But one thing you may not know about Agile Scout is that we actually have a similar credo:

The Agile Scout Order of Agility

Live long and prosper!

Did you know you can be an Agile Scout too? Be an Agile Scout!

[HT: AgileWarrior]

Thanksgiving and Agile – 10 Reasons We’re Thankful for Agile

Thanksgiving is a time to reflect on the many things we’ve been blessed with. Today’s turkey special includes our reasons to love Agile.

10 Reasons We’re Thankful for Agile This Thanksgiving:

  1. Customers come first – We love interacting in real-time with our Product Owners. They give us direction and meaning.
  2. Continuous improvement or kaizen – Agile is about always improving over time. It’s a lifestyle!
  3. Huge documentation is #fail – We want to work quicker and faster. Give us (developers) just enough to start kicking butt.
  4. Project course-correction is easy – We welcome changes and can make changes quickly and efficiently. Lessen your change management!
  5. Large projects are history – We can break projects into logical feature-rich chunks. Deliver early, deliver often. Keep it simple!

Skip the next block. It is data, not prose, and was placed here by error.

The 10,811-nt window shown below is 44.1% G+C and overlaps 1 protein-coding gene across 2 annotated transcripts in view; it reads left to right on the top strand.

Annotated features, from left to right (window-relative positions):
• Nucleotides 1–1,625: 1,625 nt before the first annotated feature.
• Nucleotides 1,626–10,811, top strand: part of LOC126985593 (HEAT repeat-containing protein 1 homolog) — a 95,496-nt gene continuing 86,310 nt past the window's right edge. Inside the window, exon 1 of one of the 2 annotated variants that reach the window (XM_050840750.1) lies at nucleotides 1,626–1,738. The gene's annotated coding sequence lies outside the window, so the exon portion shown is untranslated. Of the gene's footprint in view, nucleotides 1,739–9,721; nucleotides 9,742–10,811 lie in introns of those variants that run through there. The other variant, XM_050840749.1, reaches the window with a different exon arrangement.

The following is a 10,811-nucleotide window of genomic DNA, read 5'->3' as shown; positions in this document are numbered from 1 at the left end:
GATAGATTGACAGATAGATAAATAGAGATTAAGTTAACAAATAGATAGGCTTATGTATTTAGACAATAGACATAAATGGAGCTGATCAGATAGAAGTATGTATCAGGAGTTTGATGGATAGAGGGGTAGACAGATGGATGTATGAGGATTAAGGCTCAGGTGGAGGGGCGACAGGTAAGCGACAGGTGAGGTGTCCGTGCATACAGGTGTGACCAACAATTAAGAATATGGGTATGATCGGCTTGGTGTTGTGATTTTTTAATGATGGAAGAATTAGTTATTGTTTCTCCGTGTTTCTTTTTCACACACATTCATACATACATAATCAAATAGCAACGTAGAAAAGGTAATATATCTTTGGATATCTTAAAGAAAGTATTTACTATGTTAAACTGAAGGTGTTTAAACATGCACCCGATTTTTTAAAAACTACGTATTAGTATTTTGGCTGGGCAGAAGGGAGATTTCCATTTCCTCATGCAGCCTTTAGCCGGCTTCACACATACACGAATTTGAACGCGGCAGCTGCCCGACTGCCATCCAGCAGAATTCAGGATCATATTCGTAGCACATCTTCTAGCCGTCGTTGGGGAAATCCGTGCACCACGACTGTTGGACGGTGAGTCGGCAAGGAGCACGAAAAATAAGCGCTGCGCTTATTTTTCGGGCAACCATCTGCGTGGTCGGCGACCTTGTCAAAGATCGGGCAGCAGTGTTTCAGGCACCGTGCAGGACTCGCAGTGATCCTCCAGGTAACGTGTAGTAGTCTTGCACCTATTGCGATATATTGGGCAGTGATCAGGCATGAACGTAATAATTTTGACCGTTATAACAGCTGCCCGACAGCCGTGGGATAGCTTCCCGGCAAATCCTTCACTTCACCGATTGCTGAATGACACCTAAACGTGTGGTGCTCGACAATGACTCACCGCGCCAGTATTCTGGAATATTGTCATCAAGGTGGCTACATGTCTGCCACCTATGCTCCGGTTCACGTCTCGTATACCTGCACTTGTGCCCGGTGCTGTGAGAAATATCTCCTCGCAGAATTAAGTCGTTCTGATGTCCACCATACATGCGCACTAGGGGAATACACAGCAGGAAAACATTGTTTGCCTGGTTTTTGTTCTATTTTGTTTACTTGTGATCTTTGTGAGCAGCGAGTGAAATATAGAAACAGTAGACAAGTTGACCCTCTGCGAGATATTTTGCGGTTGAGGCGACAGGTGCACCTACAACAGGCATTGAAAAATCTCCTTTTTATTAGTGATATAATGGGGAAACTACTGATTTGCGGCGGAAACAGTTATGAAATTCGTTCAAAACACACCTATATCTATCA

6. Developers love quick wins – We can iteratively feel good about what we’re building. Every couple of weeks or so we produce valuable software.
  7. Agile isn’t prescriptive in methods – We can pick and choose different ways to apply Agile in our work environments. We love flexibility.
  8. Agile has created a community of believers and contributors – At a loss for a best way to implement a facet of Agile? Google it. Find Agile thought-leaders. There are plenty out there.
  9. Agile insists on good people who are motivated and flexible – Agile creates a need for best-of-breed-top-quality developers and workers. Design and build your company and teams around people who love challenges!
  10. Agile created the Agile News site: – Yep. We’re benefactors of this awesome thing called Agile. 🙂

So, what are your top reasons to love Agile?

Continue reading “Thanksgiving and Agile – 10 Reasons We’re Thankful for Agile”

Leaders Make Mistakes Too – Agile Communication

rejectedThere isn’t a week where we don’t see some leader in business or politician in office that is falling off the pedestal of perceived-perfection. Check the news and stay on that channel for 30 minutes. You’ll see it.

Being in a position of authority is a tough spot to be in. With the pressures of running a business well it seems like there is very little room for mistakes. If people do make mistakes, it’s easy to pass it down-hill or just glaze over it saying that it was “All part of the plan.”

I would think that people these days have had enough of the fakery. It’s time to get real. It’s time to be real and take ownership of mistakes and mis-steps. What encouraged us this past month was an article by Scott Lowe, CIO of Westminster Collage.

“I’m not a perfect human and not a perfect leader.  Every so often I blow it.”

Continue reading “Leaders Make Mistakes Too – Agile Communication”

Agile Certification – Who To Certify?

Uncle Bob recently blasted out a posterous blog post about a “Certification Worth Having.”